• Limit room for manoeuvre. Heads of terms carry strong force, so they can limit room for manoeuvre in the subsequent negotiations. They should therefore be approached with caution, especially on the part of a buyer, who at this stage normally has much less information than the other side. If the buyer is required to sign heads of terms, then consideration should be given to inserting into the document the key assumptions on which the buyer is relying. This was illustrated by the ill-fated acquisition of PRB by Astra Holdings PLC in 1989. PRB went into liquidation a year after the acquisition and the Department of Trade and Industry (now BEIS) launched an investigation into the matter. In their report, the inspectors mentioned the fact that Astra had, before taking legal advice, entered into heads of terms which included certain unfavourable terms (the acquisition agreement was to be drafted by the seller’s lawyers, governed by Belgian law and was to contain only limited warranties). Although it was not legally binding, it severely tied Astra’s hands in the subsequent negotiations. It was the seller’s “firm view that the [heads of terms] had set the agreed goal posts, and they did not want them moved”.
  • Create legal relations inadvertently. In some jurisdictions, heads of terms can create a legally binding agreement between the parties unless an express term is included to the effect that there is no intent to create legal relations.
  • Accelerate need for public announcement of deal. Where either party is a listed company, an AIM company or otherwise has financial instruments that bring the company within the Market Abuse Regulation (596/2014/EU) it will need to consider whether one effect of negotiating and signing heads of terms may be to precipitate an early announcement of the deal.
  • Adverse tax consequences. In the UK, the heads of terms can be evidence of an “arrangement” which restricts the ability of the parties subsequently to take advantage of certain tax reliefs.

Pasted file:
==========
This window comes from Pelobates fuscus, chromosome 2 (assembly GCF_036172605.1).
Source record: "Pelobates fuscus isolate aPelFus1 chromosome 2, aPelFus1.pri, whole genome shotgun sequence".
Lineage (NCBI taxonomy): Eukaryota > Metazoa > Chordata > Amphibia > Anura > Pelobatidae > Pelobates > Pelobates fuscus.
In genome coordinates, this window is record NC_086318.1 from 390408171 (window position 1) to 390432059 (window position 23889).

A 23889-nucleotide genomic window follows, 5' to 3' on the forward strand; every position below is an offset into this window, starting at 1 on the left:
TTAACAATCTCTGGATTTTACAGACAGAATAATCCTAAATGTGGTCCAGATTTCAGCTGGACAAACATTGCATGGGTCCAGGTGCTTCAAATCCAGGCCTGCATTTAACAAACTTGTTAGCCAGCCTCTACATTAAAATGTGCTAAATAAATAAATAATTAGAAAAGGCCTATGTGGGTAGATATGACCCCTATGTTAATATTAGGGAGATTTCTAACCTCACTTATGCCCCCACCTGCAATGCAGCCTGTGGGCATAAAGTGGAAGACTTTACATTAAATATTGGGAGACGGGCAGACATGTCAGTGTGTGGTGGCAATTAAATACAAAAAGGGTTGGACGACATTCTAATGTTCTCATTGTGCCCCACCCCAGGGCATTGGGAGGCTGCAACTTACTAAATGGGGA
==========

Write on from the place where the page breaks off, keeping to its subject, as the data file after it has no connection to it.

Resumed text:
• Increase in workload. The time taken to agree heads of terms may be disproportionate to the benefit. Care needs to be taken to avoid effectively negotiating the main agreement twice.

Here to help

Drafting heads of terms can be an exciting moment in pursuit of a deal. It is crucial to have an insight into how best to play your hand and what the legal consequences will be of your commercial strategy. The most significant legal question will be whether or not any of the terms are binding.

A document will usually be enforceable when it is adopted into a parent contract and is subsequently agreed upon. Until that point, a heads of terms will not usually be legally binding (Fletcher Challenge Energy Ltd v Electricity Corp of New Zealand Ltd [2002]). However, such documents can be legally binding if the agreement document contains terms or language which explicitly indicates a binding intention. Equally, a letter which contains no expression of whether its terms were intended to be binding can be found to be binding due to language used. (RTS Flexible Systems Ltd v Molkerei Alois Müller GmbH & Co KG [2008]) This is also dependent on the circumstances of the transaction and includes the conduct of the parties themselves.

If you have any questions on heads of terms or need help drafting such a document please contact Neil Williamson.